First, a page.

Like many of the East London Federation of the Suffragettes Nellie was a pacifist and opposed the First World War. And like her fellow suffragettes Minnie Lansbury, Julia Scurr, and Jennie Mackay Nellie was one of the Poplar Rates Rebels of 1921.

Mayor and Labour Party activist

After the Poplar rebellion Nellie Cressall continued her work as a Labour Party activist, becoming Mayor of Poplar in 1943.

In 1951, when Nellie was 69 years old (with 26 grandchildren and eight great-grandchildren!) she delivered a speech at the annual Labour Party Conference in Scarborough, defending the great strides in living conditions which Labour had brought about since the First World War:

Years ago after the First World War many, many people in my constituency sat in the dark because they had not got a penny to put in the gas. Today what do I find? People come to me creating about the heavy electricity bills they have to pay!... I have young people coming worrying me for houses.... We have got some houses where six families lived once upon a time.... Whereas in the old days people would get married, as I did, and be contented in two nice little rooms, today our young people want a home of their own.

Her speech “roused the audience to prolonged applause and cheering” and drew praise from Aneurin Bevan, who said her speech was the finest at the conference.

Sources

East End Women: The Real Story

  East End Women: The Real Story Logo

Hopefully you've already heard about East End Women: The Real Story, a pop up women's history museum which will be on display at St George’s-in-the-East church, just round the corner from the Ripper Museum.

The exhibition - and the brilliant billboard right opposite the Ripper Museum - was funded in large part by donations to 38 Degrees, who have been supporting this work. If you haven't already please sign the petition against the Ripper Museum.

There's a bit of confusion about the relationship between our two (painfully awesome) projects, so we've tried to answer a few questions here.

Are the East End Women's Museum and this pop up museum separate projects?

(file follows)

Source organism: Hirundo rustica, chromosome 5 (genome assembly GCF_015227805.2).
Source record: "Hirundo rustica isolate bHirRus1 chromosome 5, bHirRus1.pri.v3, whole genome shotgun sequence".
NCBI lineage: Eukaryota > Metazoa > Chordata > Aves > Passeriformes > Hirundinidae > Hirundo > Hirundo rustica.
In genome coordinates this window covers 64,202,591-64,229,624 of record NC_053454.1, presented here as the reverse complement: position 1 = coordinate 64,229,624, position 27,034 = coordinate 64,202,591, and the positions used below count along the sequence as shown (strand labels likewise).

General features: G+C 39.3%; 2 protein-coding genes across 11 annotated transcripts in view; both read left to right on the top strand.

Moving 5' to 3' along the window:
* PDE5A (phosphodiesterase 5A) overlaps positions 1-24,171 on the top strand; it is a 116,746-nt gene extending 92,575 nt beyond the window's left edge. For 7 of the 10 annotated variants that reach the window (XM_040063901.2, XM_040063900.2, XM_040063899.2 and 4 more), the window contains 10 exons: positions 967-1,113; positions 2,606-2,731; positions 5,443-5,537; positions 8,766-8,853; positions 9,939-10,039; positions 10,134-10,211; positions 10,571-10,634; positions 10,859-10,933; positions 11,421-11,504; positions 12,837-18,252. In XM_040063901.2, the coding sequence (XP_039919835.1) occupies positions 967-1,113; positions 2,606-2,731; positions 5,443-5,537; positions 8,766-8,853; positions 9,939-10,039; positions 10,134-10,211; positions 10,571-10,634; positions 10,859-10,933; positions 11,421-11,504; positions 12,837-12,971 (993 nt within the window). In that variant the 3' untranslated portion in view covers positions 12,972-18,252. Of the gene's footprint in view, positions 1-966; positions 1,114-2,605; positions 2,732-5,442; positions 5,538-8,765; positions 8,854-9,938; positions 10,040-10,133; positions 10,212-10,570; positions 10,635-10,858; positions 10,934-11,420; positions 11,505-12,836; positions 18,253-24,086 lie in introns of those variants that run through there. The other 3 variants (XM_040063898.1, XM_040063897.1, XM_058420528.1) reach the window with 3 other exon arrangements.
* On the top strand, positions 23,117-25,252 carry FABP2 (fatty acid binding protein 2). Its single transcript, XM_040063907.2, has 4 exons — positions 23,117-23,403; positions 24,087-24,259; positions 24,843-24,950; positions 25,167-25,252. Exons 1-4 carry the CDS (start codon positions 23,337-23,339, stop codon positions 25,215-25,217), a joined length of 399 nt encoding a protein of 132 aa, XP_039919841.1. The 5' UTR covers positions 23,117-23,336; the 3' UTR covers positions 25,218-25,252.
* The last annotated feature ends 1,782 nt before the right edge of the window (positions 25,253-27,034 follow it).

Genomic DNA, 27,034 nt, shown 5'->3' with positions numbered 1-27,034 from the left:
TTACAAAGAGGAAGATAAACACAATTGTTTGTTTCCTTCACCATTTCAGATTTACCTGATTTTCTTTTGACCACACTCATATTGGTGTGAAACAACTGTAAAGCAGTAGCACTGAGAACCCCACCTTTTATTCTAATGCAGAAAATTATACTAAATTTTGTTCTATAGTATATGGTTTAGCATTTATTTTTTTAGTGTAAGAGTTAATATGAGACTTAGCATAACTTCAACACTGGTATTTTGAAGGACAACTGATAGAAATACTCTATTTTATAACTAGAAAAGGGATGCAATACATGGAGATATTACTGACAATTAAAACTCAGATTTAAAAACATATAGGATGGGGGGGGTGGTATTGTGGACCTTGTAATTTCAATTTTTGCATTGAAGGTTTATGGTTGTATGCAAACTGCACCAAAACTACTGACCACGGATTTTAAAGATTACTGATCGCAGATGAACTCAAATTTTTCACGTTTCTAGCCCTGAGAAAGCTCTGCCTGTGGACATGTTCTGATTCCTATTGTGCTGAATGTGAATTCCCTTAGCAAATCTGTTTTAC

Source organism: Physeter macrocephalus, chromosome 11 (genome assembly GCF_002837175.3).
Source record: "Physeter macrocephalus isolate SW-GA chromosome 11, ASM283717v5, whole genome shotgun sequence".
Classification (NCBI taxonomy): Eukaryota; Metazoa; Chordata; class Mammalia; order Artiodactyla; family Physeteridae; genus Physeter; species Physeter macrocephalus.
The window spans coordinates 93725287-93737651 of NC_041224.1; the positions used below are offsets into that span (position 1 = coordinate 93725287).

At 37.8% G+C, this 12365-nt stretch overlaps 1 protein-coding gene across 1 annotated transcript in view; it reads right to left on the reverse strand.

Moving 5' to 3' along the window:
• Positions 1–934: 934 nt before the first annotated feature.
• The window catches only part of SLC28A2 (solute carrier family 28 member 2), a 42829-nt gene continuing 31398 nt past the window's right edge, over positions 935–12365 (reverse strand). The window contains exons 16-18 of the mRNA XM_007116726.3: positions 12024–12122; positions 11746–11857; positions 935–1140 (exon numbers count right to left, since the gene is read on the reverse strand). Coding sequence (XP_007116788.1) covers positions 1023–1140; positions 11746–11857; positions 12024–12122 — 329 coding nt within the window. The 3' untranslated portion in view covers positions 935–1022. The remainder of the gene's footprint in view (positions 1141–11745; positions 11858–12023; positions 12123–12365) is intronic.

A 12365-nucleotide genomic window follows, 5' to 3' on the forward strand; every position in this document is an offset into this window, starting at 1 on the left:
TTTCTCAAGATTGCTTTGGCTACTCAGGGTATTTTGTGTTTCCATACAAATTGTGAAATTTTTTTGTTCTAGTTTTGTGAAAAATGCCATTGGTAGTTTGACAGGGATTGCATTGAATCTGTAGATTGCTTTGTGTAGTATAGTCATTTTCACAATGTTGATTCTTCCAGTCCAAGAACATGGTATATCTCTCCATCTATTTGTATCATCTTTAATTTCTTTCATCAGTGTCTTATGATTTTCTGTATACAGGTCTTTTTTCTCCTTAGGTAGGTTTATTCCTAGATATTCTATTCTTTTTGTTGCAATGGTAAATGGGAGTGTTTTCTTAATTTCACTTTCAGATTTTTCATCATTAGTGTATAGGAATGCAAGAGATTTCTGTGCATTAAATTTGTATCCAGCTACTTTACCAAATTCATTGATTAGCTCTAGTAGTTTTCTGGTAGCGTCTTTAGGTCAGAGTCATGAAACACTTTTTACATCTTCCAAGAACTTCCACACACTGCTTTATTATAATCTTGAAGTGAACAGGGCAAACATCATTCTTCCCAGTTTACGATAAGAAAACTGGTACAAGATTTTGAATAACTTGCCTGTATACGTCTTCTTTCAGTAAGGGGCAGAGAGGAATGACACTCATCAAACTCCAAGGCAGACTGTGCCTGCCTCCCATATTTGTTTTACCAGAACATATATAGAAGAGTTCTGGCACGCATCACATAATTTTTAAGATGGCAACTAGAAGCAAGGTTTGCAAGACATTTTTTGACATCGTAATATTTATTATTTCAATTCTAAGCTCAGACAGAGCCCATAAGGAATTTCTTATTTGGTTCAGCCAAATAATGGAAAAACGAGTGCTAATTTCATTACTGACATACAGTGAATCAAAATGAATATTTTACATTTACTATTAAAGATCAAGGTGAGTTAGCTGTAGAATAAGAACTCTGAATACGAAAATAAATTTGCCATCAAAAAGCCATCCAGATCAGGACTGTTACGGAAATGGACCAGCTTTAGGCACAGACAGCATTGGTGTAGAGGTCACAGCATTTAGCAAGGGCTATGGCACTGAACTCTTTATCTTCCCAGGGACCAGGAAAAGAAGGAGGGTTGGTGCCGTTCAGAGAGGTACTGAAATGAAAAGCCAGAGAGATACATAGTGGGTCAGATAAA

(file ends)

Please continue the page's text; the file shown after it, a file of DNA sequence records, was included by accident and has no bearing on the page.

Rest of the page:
The East End Women: The Real Story pop up museum / exhibition and the East End Women's Museum are independent, linked projects working towards a common goal: sharing the stories and voices of women from east London's rich history.

The East End Women's Museum is part of the East End Women's Collective - a group of volunteers who have put this brilliant exhibition together. You can find out more about the exhibition on the East End Women: The Real Story website.

So wait - what is your project about?

The East End Women's Museum is a long term project to create a permanent museum of women's history in east London. Right now we're doing things like securing funding, establishing ourselves as an organisation, recruiting a steering group, and planning some community consultation events (fun ones, we promise).

We're not going to be able to open our doors any time soon, so we're thrilled that there's an exhibition open right now for people to visit, and we hope to build on what the East End Women's Collective have achieved.

That sounds good. How can I get involved?

Thank you! While we get ourselves set up the best thing to do is to join our email list. That way you'll get monthly(ish) updates about our project, plus links to women's history events and exhibitions from our friends and partners, and be the first to know about meetings, volunteering opportunities, and general pleas for help!

When can I visit East End Women: The Real Story?

The exhibition is on display at St George-in-the-East Church, E1 0BH 26 May – 9 July

Mon – Thurs 9.30am – 8.30pm Fri & Sat 10am – 5pm Sun 12.30pm – 5pm

Unfortunately the church is not wheelchair accessible.

Are there any events coming up connected to the exhibition?

Yes! The first one is a Family Fun Day on Saturday 28 May, 12-4pm. Come and see the exhibition, plus a talk by children’s author Alan Gibbons, history walk by David Rosenberg, craft activities, face painting, boxing display by Girls Who Fight, as well as games, books, tea and cake. See the Facebook event for more details.